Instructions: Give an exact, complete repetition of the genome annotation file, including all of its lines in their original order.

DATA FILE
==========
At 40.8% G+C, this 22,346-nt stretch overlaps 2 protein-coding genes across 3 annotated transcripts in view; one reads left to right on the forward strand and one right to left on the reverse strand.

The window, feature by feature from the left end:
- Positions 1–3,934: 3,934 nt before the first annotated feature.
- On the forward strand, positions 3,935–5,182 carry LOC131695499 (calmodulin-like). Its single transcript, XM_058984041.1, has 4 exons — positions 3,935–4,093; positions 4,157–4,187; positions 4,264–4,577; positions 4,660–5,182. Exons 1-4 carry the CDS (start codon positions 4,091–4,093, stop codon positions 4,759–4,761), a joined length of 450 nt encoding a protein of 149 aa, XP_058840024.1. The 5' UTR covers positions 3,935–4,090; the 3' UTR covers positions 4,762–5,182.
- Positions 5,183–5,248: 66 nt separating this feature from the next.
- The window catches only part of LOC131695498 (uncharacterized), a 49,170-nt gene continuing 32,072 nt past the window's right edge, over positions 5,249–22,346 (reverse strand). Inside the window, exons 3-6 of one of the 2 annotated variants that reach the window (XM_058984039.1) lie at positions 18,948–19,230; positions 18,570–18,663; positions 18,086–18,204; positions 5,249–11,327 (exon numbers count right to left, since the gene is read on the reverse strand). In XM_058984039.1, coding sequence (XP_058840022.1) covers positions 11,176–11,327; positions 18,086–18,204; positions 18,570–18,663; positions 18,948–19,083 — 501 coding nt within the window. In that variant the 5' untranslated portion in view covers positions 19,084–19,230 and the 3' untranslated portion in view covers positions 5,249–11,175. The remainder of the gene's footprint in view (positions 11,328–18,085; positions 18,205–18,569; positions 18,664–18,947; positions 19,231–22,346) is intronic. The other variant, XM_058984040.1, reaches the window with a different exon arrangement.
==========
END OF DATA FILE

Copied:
At 40.8% G+C, this 22,346-nt stretch overlaps 2 protein-coding genes across 3 annotated transcripts in view; one reads left to right on the forward strand and one right to left on the reverse strand.

The window, feature by feature from the left end:
- Positions 1–3,934: 3,934 nt before the first annotated feature.
- On the forward strand, positions 3,935–5,182 carry LOC131695499 (calmodulin-like). Its single transcript, XM_058984041.1, has 4 exons — positions 3,935–4,093; positions 4,157–4,187; positions 4,264–4,577; positions 4,660–5,182. Exons 1-4 carry the CDS (start codon positions 4,091–4,093, stop codon positions 4,759–4,761), a joined length of 450 nt encoding a protein of 149 aa, XP_058840024.1. The 5' UTR covers positions 3,935–4,090; the 3' UTR covers positions 4,762–5,182.
- Positions 5,183–5,248: 66 nt separating this feature from the next.
- The window catches only part of LOC131695498 (uncharacterized), a 49,170-nt gene continuing 32,072 nt past the window's right edge, over positions 5,249–22,346 (reverse strand). Inside the window, exons 3-6 of one of the 2 annotated variants that reach the window (XM_058984039.1) lie at positions 18,948–19,230; positions 18,570–18,663; positions 18,086–18,204; positions 5,249–11,327 (exon numbers count right to left, since the gene is read on the reverse strand). In XM_058984039.1, coding sequence (XP_058840022.1) covers positions 11,176–11,327; positions 18,086–18,204; positions 18,570–18,663; positions 18,948–19,083 — 501 coding nt within the window. In that variant the 5' untranslated portion in view covers positions 19,084–19,230 and the 3' untranslated portion in view covers positions 5,249–11,175. The remainder of the gene's footprint in view (positions 11,328–18,085; positions 18,205–18,569; positions 18,664–18,947; positions 19,231–22,346) is intronic. The other variant, XM_058984040.1, reaches the window with a different exon arrangement.